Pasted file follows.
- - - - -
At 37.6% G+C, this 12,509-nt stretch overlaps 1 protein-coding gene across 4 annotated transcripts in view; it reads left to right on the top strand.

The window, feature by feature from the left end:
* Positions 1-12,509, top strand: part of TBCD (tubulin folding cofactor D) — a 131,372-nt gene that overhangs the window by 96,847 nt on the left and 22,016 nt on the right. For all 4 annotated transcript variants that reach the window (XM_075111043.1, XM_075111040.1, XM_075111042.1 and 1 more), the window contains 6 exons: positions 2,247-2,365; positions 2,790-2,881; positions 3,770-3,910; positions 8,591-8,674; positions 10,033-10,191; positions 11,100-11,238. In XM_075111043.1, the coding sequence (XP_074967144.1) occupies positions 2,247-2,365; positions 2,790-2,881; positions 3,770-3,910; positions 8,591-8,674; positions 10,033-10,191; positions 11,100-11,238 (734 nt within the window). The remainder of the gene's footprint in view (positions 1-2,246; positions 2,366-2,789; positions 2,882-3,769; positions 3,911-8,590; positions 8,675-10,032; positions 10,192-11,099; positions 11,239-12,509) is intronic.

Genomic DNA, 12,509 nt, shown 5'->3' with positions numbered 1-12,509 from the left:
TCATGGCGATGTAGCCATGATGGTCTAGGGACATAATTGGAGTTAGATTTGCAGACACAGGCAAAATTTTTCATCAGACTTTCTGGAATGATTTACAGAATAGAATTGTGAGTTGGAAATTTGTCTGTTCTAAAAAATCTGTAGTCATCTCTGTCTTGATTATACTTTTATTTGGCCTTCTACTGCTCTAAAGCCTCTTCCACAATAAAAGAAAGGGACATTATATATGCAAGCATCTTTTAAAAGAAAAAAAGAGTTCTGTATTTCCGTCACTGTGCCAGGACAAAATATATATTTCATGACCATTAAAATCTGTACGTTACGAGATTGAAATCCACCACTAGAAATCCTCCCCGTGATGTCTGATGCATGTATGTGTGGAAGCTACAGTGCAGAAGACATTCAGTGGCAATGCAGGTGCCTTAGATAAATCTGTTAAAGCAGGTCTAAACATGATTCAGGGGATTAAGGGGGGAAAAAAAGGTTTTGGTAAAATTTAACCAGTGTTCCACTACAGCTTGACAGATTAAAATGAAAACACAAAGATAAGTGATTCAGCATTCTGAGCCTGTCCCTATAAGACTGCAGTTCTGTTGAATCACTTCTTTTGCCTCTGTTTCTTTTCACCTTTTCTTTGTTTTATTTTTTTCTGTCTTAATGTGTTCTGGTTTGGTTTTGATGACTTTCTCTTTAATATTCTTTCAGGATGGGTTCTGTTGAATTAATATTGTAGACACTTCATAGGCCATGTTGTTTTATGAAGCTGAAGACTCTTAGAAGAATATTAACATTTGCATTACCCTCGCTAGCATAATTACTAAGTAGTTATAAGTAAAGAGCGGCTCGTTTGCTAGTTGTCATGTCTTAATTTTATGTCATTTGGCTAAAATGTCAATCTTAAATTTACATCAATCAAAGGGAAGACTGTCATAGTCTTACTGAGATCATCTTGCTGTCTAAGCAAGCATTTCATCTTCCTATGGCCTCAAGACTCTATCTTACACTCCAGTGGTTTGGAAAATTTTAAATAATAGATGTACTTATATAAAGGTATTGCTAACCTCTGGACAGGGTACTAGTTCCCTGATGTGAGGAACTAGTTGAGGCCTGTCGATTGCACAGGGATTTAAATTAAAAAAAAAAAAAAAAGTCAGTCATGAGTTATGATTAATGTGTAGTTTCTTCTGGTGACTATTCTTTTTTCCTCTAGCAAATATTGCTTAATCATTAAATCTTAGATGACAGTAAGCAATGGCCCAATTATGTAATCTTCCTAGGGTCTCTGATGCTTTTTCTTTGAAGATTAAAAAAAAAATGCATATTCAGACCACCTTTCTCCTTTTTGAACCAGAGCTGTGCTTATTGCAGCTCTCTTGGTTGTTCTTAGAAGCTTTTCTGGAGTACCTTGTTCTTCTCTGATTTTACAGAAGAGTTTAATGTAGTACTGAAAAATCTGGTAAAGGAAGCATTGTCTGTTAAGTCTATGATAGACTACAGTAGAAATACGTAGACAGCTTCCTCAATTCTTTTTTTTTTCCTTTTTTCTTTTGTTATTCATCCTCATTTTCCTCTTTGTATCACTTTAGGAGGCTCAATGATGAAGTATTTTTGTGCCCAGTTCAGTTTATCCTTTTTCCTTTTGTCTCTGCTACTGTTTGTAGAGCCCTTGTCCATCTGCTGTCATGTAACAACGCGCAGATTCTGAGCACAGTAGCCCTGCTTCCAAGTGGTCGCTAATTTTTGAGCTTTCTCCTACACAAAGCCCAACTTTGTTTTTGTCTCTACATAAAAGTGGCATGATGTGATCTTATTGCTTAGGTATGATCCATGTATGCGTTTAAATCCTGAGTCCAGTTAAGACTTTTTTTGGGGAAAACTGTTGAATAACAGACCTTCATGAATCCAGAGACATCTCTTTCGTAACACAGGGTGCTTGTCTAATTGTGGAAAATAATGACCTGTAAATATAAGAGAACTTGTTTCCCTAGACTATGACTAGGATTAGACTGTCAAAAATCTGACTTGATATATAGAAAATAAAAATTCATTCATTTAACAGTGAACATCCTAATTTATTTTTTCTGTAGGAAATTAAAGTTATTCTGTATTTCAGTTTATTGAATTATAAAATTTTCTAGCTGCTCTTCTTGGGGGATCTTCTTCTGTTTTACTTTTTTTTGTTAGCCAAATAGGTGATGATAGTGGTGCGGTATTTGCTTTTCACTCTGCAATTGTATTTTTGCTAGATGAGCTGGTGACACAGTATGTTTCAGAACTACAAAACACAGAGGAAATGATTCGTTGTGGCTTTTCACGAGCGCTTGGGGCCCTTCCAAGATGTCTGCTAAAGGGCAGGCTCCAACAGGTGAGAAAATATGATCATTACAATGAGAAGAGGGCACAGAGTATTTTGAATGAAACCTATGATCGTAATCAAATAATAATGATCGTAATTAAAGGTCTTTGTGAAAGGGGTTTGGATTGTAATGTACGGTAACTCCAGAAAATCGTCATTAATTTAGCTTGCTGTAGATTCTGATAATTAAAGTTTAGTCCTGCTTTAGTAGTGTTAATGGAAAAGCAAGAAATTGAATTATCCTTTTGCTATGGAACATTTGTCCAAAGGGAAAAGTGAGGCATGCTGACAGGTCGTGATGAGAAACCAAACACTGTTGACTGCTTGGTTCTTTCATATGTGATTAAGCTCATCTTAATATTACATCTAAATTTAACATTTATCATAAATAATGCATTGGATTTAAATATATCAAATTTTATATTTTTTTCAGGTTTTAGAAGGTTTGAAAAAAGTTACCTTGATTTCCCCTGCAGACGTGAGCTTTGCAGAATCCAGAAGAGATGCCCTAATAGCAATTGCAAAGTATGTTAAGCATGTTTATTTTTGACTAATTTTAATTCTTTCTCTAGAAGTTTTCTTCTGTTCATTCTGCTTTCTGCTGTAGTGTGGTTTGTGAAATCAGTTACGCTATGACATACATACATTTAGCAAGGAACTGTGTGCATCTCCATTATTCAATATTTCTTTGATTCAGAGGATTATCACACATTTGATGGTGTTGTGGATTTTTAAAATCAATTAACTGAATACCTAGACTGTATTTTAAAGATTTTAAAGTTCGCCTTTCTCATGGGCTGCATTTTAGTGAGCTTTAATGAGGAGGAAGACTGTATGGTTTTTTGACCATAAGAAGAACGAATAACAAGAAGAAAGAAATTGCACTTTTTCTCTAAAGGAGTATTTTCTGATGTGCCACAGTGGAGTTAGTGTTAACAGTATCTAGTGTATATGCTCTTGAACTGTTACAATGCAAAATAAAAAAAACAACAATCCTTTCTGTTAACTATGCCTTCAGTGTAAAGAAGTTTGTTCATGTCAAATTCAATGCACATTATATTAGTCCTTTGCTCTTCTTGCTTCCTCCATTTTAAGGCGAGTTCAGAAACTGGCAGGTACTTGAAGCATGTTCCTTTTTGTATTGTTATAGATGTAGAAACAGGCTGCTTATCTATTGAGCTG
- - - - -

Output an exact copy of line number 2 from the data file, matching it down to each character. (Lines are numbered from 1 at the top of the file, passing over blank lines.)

The window, feature by feature from the left end: